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Title: Packet switching in wide area broadband private networks
Author: Fisal, Norsheila
ISNI:       0000 0001 3465 5652
Awarding Body: Aston University
Current Institution: Aston University
Date of Award: 1993
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B-ISDN is a universal network which supports diverse mixes of service, applications and traffic. ATM has been accepted world-wide as the transport technique for future use in B-ISDN. ATM, being a simple packet oriented transfer technique, provides a flexible means for supporting a continuum of transport rates and is efficient due to possible statistical sharing of network resources by multiple users. In order to fully exploit the potential statistical gain, while at the same time provide diverse service and traffic mixes, an efficient traffic control must be designed. Traffic controls which include congestion and flow control are a fundamental necessity to the success and viability of future B-ISDN. Congestion and flow control is difficult in the broadband environment due to the high speed link, the wide area distance, diverse service requirements and diverse traffic characteristics. Most congestion and flow control approaches in conventional packet switched networks are reactive in nature and are not applicable in the B-ISDN environment. In this research, traffic control procedures mainly based on preventive measures for a private ATM-based network are proposed and their performance evaluated. The various traffic controls include CAC, traffic flow enforcement, priority control and an explicit feedback mechanism. These functions operate at call level and cell level. They are carried out distributively by the end terminals, the network access points and the internal elements of the network. During the connection set-up phase, the CAC decides the acceptance or denial of a connection request and allocates bandwidth to the new connection according to three schemes; peak bit rate, statistical rate and average bit rate. The statistical multiplexing rate is based on a `bufferless fluid flow model' which is simple and robust. The allocation of an average bit rate to data traffic at the expense of delay obviously improves the network bandwidth utilisation.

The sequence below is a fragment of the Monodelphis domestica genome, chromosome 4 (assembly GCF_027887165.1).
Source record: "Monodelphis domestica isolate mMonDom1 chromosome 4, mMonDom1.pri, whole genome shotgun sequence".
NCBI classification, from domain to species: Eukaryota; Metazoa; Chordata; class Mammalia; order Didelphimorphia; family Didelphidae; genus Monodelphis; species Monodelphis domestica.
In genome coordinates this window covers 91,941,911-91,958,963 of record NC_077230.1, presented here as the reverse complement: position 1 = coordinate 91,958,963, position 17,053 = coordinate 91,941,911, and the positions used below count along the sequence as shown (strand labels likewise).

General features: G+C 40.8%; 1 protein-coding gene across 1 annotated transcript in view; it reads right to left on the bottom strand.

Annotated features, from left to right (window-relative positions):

Supervisor: Not available Sponsor: Not available
Qualification Name: Thesis (Ph.D.) Qualification Level: Doctoral
EThOS ID:  DOI: Not available
Keywords: Electronic Engineering Automatic control Control theory Regional planning